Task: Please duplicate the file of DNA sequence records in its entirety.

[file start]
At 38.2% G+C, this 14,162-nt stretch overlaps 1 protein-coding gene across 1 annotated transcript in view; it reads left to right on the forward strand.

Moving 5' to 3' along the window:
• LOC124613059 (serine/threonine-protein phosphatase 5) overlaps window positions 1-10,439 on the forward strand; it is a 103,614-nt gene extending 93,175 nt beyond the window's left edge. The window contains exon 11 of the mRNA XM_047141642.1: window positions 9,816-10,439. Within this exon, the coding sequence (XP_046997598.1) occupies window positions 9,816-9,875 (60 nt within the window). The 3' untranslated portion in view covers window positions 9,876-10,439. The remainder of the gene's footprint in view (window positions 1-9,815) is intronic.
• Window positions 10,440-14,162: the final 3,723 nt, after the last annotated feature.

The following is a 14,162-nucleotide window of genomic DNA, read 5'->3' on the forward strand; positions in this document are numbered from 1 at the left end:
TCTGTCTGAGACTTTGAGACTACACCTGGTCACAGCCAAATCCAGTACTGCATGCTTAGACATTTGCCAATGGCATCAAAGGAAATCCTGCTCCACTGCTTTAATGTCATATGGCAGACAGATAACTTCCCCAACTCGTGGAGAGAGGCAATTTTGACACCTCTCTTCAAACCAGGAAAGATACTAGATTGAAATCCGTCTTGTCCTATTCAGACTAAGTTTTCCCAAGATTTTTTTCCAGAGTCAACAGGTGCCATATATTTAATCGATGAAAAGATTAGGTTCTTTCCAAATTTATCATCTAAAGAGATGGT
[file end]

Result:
At 38.2% G+C, this 14,162-nt stretch overlaps 1 protein-coding gene across 1 annotated transcript in view; it reads left to right on the forward strand.

Moving 5' to 3' along the window:
• LOC124613059 (serine/threonine-protein phosphatase 5) overlaps window positions 1-10,439 on the forward strand; it is a 103,614-nt gene extending 93,175 nt beyond the window's left edge. The window contains exon 11 of the mRNA XM_047141642.1: window positions 9,816-10,439. Within this exon, the coding sequence (XP_046997598.1) occupies window positions 9,816-9,875 (60 nt within the window). The 3' untranslated portion in view covers window positions 9,876-10,439. The remainder of the gene's footprint in view (window positions 1-9,815) is intronic.
• Window positions 10,440-14,162: the final 3,723 nt, after the last annotated feature.

The following is a 14,162-nucleotide window of genomic DNA, read 5'->3' on the forward strand; positions in this document are numbered from 1 at the left end:
TCTGTCTGAGACTTTGAGACTACACCTGGTCACAGCCAAATCCAGTACTGCATGCTTAGACATTTGCCAATGGCATCAAAGGAAATCCTGCTCCACTGCTTTAATGTCATATGGCAGACAGATAACTTCCCCAACTCGTGGAGAGAGGCAATTTTGACACCTCTCTTCAAACCAGGAAAGATACTAGATTGAAATCCGTCTTGTCCTATTCAGACTAAGTTTTCCCAAGATTTTTTTCCAGAGTCAACAGGTGCCATATATTTAATCGATGAAAAGATTAGGTTCTTTCCAAATTTATCATCTAAAGAGATGGT